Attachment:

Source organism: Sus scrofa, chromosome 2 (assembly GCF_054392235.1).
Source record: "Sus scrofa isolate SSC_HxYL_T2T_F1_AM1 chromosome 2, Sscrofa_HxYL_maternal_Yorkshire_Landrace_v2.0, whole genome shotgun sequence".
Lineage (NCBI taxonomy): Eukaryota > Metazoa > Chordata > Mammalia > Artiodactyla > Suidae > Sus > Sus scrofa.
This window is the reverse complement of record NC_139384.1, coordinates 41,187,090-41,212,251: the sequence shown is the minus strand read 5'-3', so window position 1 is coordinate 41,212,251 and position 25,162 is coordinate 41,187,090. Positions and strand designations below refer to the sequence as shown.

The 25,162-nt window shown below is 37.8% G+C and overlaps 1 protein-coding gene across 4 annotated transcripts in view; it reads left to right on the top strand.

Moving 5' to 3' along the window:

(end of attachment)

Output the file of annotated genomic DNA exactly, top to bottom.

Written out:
Source organism: Sus scrofa, chromosome 2 (assembly GCF_054392235.1).
Source record: "Sus scrofa isolate SSC_HxYL_T2T_F1_AM1 chromosome 2, Sscrofa_HxYL_maternal_Yorkshire_Landrace_v2.0, whole genome shotgun sequence".
Lineage (NCBI taxonomy): Eukaryota > Metazoa > Chordata > Mammalia > Artiodactyla > Suidae > Sus > Sus scrofa.
This window is the reverse complement of record NC_139384.1, coordinates 41,187,090-41,212,251: the sequence shown is the minus strand read 5'-3', so window position 1 is coordinate 41,212,251 and position 25,162 is coordinate 41,187,090. Positions and strand designations below refer to the sequence as shown.

The 25,162-nt window shown below is 37.8% G+C and overlaps 1 protein-coding gene across 4 annotated transcripts in view; it reads left to right on the top strand.

Moving 5' to 3' along the window: